I gotta say I admire the fulness of these reports who ever you are, 18.104.22.168! Outstanding!
--Dingus 05:51, 15 Oct 2004 (CEST)
note to self
Self, please edit this doc to be easier to read and more wiki-like. The content is incredible, but the layout needs work. Mmrnmhrm 22:28, 21 Oct 2004 (CEST) (don't mind me folks, I'm just leaving work now and I don't want to forget this when I get home.)
So, the article mentions that Root is a green star, and SEEMS to imply that this means the Supox have more light-energy available to use in their photosynthesis because of that fact. This is wrong; plants appear green because they take the LEAST amount of energy from green light (instead reflecting it back to an observer's eye).
Now, I may be reading to deeply into this, so I wanted to get a second opinion before changing things. Does anyone else see that implication?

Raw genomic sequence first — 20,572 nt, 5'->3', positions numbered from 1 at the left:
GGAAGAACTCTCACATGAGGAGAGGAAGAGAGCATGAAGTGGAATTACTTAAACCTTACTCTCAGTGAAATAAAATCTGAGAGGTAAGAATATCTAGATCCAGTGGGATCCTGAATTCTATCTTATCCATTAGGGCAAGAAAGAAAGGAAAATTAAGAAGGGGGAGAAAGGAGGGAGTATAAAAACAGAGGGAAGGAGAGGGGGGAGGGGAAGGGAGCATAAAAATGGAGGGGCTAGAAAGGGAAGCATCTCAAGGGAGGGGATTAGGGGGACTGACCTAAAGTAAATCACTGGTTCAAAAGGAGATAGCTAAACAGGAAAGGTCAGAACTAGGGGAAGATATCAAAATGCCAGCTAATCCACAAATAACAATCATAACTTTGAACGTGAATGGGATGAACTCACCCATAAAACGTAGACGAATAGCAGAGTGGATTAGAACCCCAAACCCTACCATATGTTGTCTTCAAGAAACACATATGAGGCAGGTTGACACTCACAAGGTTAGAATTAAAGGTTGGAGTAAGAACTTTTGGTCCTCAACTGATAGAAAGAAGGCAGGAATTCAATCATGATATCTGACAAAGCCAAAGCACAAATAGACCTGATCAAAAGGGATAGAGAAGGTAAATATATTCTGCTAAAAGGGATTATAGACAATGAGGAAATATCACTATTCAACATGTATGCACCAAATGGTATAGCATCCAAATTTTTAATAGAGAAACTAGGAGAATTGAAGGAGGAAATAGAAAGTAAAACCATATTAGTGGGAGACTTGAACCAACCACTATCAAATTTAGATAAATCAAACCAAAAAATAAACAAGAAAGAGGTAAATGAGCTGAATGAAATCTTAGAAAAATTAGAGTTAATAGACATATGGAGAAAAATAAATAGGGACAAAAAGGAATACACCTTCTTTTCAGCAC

Mudlock 20:46, 22 Oct 2004 (CEST)
I always thought that the color of a star was basically a heat-map, not something that indicated the actual color of the light it emits. I don't think that there are any blue or green stars in reality. -Fadookie 20:56, 22 Oct 2004 (CEST)
Blue stars certainly exist.  The information that Hayes gives about star temperature is scientifically correct. What the original author of the Supox article was trying to say was that a green star is hotter and has more energy output than a yellow star like Sol. It's not supposed to (I believe) have anything to do with the absorption spectrum of chlorophyll.